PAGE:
A microbus navigates in heavy traffic on Reforma Avenue, one of the main… (OMAR TORRES, AFP/Getty…)
Reporting from Mexico City —
You throw your hand in the air, and the groaning beast, resembling a banged-up bread box, slows to let you board, but never really stops. You press coins into the driver's palm and grab quickly for a hold before he guns the motor to continue his breakneck run across Mexico City.
Hang on — you are passenger, and captive.
Life in this hive of 20 million people is much about movement. There are subways, fast-lane buses, light-rail trains, far too many cars and taxis and a small but encouraging number of publicly lent bicycles for the stout-hearted.
But no part of the transit grid captures Mexico City's air of barely checked catastrophe quite like the little buses known as micros.
Painted green and white, pug-nosed and as scarred as old brawlers, the 28,500 micros (pronounced MEE-crows) are blessing and bane: cheap and frequent but often operated as if in a demolition derby.
On weekdays, the privately owned micros ferry a whopping 12 million passengers, or nearly triple the number carried by Mexico City's huge subway system.
Riders, carried a dozen or two at a time, are mechanics, street vendors, maids, waiters, clerks and the millions of others who must navigate broad stretches not covered by the subway or public buses. Fares are as low as 3 pesos, less than 25 cents, one reason micros often have passengers hanging from the doors.
But they can be the biggest boors on the road. They shoulder their way through traffic, sometimes at terrifying speeds, then brake suddenly to take on riders, even in the middle of an intersection. Their collisions are a familiar feature of Mexico City tabloids.
Government figures recently published by the Excelsior newspaper showed that nearly two in five micros crash at least once per year. Another newspaper, El Universal, found that 83% of their passengers don't feel safe.
It's easy to see why.
Many of the older vehicles, converted cargo vans, are rusting crates with improvised bench seats, holes in the floor and wires sprouting from the dash.
Passengers fold themselves into the cramped rows or stand, packed like upright sardines, gripping overhead bars as the bus weaves and lurches. Tall passengers have to stoop.
Drivers, some of whom look to be barely out of junior high, slouch in jury-rigged seats and blast music while they try to outmaneuver one another over the next handful of change. The aging vehicles run through red lights, flapping and creaking.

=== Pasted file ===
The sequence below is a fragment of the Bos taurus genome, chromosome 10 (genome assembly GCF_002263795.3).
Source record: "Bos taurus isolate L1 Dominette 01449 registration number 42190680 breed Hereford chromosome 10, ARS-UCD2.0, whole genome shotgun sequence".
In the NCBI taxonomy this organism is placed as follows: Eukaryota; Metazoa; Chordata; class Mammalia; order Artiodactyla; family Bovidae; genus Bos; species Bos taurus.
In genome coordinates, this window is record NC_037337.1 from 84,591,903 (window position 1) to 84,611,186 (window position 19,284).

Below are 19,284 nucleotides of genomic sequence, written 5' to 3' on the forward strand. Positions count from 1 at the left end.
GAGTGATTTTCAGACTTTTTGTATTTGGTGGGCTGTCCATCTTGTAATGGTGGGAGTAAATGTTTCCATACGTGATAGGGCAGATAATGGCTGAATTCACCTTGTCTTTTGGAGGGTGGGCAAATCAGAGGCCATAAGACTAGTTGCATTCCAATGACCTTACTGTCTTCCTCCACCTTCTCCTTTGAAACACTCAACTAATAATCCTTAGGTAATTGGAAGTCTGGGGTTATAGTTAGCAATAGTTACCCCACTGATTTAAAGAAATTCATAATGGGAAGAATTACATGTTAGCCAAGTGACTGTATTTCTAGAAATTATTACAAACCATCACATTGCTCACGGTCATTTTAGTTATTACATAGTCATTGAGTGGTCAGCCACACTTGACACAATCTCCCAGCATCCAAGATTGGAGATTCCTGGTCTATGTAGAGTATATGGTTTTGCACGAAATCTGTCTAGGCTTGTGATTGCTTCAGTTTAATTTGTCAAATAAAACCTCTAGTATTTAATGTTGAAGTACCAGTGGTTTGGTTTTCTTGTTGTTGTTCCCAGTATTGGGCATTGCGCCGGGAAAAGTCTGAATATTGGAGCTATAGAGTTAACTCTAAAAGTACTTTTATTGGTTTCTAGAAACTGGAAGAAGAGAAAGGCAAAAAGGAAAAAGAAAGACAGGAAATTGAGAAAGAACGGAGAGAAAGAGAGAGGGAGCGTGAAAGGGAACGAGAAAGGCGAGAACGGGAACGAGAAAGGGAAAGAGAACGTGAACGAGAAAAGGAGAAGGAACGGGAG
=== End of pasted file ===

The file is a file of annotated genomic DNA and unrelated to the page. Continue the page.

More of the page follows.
A micro driver was jailed last month after his vehicle crashed on the city's southern flank, killing eight people and injuring 20. Survivors said he was racing.
Two weeks earlier, a micro plunged over an embankment, leaving 10 people dead and 17 hurt. On Dec. 3, a bus believed to have been speeding crashed into a tree, injuring 10 passengers and the driver.
Passengers will scold an especially wild driver, but mainly they just hang on and hope for the best. I've used the rattletrap micros hundreds of times and never seen a crash, though I wince and brace regularly.
Crime is a problem too. Although Mexico City's taxis are notorious, micros register twice as many robberies, Old West-style stickups by armed bandits who hop aboard and make riders empty their pockets. Often, the bus keeps rolling until the robbers jump off, leading many to suspect driver complicity.
Transit specialists say lax oversight and the pell-mell chase for fares leave micro passengers at the mercy of driver whim.
"There is no protocol," said Roberto Remes of the nonprofit Institute for Transportation and Development Policy. "You have every incentive for bad behavior."
He and other critics say the microbuses should be scrapped for an expanded public bus network.
That's happening, poco a poco. Mexico City Mayor Marcelo Ebrard has sidelined 4,000 micros — replacing them on key arteries with sleek, air-conditioned buses — and wants to get rid of 5,000 more.
But micros aren't going away soon, meaning the best approach may be to hang on and hope for the best. After all, many of the drivers are competent, and even the thumping soundtrack can offer escape after a taxing day.
More than that, commuting by micro provides a window on the intimacies of a hurried megalopolis: Office girls applying morning mascara between pothole bumps. A man in worn dress slacks clutching a folder of red-tape headaches. Shaggy-haired teens nuzzling in imagined privacy.
It can be fun to watch rider reactions to radio chatter, like the rolled eyes that greet a government radio spot touting victories over drug cartels.
And during a jampacked rush-hour run, when knapsacks jab kidneys and passengers spill from the doors, you can savor the unintended irony of a sign posted in many micros.
It says to exit through the back, please, because that's what polite riders do.